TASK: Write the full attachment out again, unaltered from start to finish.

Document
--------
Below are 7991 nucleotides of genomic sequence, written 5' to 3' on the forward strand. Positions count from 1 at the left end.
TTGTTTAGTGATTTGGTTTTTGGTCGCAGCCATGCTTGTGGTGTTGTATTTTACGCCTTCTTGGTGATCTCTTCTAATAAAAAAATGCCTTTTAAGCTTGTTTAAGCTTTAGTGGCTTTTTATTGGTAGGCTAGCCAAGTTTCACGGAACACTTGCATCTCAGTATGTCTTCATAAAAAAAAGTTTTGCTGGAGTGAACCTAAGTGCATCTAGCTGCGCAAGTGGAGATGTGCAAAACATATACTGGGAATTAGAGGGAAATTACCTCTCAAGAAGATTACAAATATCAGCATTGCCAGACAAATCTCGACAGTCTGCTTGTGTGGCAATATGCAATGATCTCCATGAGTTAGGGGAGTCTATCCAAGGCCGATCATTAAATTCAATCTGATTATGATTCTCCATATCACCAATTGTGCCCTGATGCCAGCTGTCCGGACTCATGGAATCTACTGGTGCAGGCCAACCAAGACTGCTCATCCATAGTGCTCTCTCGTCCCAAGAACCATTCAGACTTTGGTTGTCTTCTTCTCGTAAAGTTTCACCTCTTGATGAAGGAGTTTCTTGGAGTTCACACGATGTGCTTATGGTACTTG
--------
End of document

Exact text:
Below are 7991 nucleotides of genomic sequence, written 5' to 3' on the forward strand. Positions count from 1 at the left end.
TTGTTTAGTGATTTGGTTTTTGGTCGCAGCCATGCTTGTGGTGTTGTATTTTACGCCTTCTTGGTGATCTCTTCTAATAAAAAAATGCCTTTTAAGCTTGTTTAAGCTTTAGTGGCTTTTTATTGGTAGGCTAGCCAAGTTTCACGGAACACTTGCATCTCAGTATGTCTTCATAAAAAAAAGTTTTGCTGGAGTGAACCTAAGTGCATCTAGCTGCGCAAGTGGAGATGTGCAAAACATATACTGGGAATTAGAGGGAAATTACCTCTCAAGAAGATTACAAATATCAGCATTGCCAGACAAATCTCGACAGTCTGCTTGTGTGGCAATATGCAATGATCTCCATGAGTTAGGGGAGTCTATCCAAGGCCGATCATTAAATTCAATCTGATTATGATTCTCCATATCACCAATTGTGCCCTGATGCCAGCTGTCCGGACTCATGGAATCTACTGGTGCAGGCCAACCAAGACTGCTCATCCATAGTGCTCTCTCGTCCCAAGAACCATTCAGACTTTGGTTGTCTTCTTCTCGTAAAGTTTCACCTCTTGATGAAGGAGTTTCTTGGAGTTCACACGATGTGCTTATGGTACTTG